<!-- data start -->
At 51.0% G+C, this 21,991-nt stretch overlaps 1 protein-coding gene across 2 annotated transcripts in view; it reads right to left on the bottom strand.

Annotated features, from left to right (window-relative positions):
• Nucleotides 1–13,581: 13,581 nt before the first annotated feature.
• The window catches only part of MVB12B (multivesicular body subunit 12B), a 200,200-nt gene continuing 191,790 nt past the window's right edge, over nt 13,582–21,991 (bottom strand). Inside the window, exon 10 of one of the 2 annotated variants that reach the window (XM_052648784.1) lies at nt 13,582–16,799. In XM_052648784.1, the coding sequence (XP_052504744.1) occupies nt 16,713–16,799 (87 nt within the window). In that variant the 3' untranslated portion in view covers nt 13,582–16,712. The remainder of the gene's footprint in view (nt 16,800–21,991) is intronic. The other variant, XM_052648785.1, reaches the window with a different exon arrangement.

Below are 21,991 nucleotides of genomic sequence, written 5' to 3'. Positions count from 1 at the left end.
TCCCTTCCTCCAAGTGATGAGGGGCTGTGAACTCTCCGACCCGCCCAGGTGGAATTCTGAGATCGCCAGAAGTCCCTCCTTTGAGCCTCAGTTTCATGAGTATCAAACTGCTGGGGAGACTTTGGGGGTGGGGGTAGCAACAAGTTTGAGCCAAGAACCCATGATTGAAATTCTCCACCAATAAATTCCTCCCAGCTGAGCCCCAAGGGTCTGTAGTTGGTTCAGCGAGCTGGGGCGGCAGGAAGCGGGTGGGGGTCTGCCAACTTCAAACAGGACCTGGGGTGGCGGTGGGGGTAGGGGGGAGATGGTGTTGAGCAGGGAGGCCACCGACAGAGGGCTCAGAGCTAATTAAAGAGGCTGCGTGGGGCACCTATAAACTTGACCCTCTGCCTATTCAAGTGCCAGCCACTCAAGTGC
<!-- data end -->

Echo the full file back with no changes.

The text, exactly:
At 51.0% G+C, this 21,991-nt stretch overlaps 1 protein-coding gene across 2 annotated transcripts in view; it reads right to left on the bottom strand.

Annotated features, from left to right (window-relative positions):
• Nucleotides 1–13,581: 13,581 nt before the first annotated feature.
• The window catches only part of MVB12B (multivesicular body subunit 12B), a 200,200-nt gene continuing 191,790 nt past the window's right edge, over nt 13,582–21,991 (bottom strand). Inside the window, exon 10 of one of the 2 annotated variants that reach the window (XM_052648784.1) lies at nt 13,582–16,799. In XM_052648784.1, the coding sequence (XP_052504744.1) occupies nt 16,713–16,799 (87 nt within the window). In that variant the 3' untranslated portion in view covers nt 13,582–16,712. The remainder of the gene's footprint in view (nt 16,800–21,991) is intronic. The other variant, XM_052648785.1, reaches the window with a different exon arrangement.

Below are 21,991 nucleotides of genomic sequence, written 5' to 3'. Positions count from 1 at the left end.
TCCCTTCCTCCAAGTGATGAGGGGCTGTGAACTCTCCGACCCGCCCAGGTGGAATTCTGAGATCGCCAGAAGTCCCTCCTTTGAGCCTCAGTTTCATGAGTATCAAACTGCTGGGGAGACTTTGGGGGTGGGGGTAGCAACAAGTTTGAGCCAAGAACCCATGATTGAAATTCTCCACCAATAAATTCCTCCCAGCTGAGCCCCAAGGGTCTGTAGTTGGTTCAGCGAGCTGGGGCGGCAGGAAGCGGGTGGGGGTCTGCCAACTTCAAACAGGACCTGGGGTGGCGGTGGGGGTAGGGGGGAGATGGTGTTGAGCAGGGAGGCCACCGACAGAGGGCTCAGAGCTAATTAAAGAGGCTGCGTGGGGCACCTATAAACTTGACCCTCTGCCTATTCAAGTGCCAGCCACTCAAGTGC